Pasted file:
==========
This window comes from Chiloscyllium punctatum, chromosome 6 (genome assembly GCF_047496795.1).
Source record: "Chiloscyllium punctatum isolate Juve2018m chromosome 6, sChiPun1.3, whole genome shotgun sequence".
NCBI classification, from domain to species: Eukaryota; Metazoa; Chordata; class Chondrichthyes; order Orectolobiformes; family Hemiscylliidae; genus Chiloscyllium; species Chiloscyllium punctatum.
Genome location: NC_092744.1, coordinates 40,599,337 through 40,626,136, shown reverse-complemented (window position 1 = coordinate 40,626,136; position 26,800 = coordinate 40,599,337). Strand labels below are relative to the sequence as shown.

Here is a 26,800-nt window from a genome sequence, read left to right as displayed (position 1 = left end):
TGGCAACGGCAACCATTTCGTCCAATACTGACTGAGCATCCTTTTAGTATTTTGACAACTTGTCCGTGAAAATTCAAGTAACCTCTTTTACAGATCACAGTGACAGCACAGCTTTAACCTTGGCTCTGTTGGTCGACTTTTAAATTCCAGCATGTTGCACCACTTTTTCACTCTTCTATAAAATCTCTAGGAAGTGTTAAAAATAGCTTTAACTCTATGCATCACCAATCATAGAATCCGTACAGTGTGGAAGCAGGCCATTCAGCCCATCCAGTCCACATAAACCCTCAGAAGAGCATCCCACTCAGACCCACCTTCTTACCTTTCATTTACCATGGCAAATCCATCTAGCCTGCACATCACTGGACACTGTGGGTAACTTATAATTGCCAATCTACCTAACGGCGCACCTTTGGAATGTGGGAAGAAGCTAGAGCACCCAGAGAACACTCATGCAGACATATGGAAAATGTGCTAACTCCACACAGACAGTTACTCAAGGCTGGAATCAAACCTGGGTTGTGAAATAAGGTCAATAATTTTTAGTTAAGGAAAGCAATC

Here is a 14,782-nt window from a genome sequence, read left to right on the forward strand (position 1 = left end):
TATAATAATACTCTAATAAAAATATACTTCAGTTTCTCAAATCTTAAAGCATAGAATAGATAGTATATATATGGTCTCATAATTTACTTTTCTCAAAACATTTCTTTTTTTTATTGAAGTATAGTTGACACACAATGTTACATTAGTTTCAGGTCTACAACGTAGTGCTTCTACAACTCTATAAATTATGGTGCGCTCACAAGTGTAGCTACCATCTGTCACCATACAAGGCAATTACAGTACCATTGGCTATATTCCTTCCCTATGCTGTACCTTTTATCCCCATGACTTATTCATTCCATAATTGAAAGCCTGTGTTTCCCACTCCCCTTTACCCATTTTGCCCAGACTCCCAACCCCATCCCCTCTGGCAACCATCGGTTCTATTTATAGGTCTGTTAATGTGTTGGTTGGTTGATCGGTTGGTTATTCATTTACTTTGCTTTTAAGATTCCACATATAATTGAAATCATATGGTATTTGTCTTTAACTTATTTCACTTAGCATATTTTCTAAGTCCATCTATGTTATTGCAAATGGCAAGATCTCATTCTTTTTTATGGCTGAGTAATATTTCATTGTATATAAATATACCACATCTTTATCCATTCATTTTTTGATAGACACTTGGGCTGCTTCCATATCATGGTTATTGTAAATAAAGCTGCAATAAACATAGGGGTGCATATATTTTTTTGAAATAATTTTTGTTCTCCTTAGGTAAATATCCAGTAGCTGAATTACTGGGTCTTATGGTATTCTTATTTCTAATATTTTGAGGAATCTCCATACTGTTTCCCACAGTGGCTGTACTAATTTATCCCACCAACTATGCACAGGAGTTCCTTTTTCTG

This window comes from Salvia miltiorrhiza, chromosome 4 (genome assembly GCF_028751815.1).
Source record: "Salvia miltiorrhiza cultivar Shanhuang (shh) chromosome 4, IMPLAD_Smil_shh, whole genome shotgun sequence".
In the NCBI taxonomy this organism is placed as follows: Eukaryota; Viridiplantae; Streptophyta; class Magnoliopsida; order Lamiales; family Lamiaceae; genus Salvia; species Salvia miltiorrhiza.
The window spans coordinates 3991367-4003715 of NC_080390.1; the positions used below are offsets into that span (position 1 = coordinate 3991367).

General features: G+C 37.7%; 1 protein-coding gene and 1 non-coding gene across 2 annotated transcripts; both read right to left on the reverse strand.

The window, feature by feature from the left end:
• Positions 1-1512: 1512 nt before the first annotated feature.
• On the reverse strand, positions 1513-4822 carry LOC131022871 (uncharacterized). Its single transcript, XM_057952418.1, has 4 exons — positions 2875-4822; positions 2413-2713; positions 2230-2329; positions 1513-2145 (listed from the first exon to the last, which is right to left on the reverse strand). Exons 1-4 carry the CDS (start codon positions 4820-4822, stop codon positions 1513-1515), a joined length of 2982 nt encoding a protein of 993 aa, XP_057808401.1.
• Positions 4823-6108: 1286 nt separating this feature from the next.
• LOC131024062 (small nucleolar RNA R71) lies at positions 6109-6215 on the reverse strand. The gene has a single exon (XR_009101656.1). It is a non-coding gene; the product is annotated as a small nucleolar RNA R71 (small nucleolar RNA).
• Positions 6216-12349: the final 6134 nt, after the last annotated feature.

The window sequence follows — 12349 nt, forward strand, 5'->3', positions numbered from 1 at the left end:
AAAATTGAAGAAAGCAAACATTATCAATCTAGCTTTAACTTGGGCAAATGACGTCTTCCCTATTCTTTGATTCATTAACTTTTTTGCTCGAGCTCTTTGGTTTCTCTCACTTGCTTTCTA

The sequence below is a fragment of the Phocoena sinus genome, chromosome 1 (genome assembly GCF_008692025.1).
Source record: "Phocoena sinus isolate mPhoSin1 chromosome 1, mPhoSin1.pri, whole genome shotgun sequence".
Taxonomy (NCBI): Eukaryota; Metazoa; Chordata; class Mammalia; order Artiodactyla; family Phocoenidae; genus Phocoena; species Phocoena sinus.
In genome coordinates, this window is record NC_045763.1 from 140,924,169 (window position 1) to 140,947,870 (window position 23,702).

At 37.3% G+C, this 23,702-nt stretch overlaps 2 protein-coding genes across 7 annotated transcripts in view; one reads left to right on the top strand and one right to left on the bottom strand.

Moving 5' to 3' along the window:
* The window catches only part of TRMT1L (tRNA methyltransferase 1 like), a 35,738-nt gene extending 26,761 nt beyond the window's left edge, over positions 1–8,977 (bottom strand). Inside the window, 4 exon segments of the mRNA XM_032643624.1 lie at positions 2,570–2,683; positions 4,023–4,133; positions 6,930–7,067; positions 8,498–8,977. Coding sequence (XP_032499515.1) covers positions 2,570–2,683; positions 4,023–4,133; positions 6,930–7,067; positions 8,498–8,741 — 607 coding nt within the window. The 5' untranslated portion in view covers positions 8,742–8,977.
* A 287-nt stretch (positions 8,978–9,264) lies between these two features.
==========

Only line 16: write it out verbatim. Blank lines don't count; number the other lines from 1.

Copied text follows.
• On the reverse strand, positions 1513-4822 carry LOC131022871 (uncharacterized). Its single transcript, XM_057952418.1, has 4 exons — positions 2875-4822; positions 2413-2713; positions 2230-2329; positions 1513-2145 (listed from the first exon to the last, which is right to left on the reverse strand). Exons 1-4 carry the CDS (start codon positions 4820-4822, stop codon positions 1513-1515), a joined length of 2982 nt encoding a protein of 993 aa, XP_057808401.1.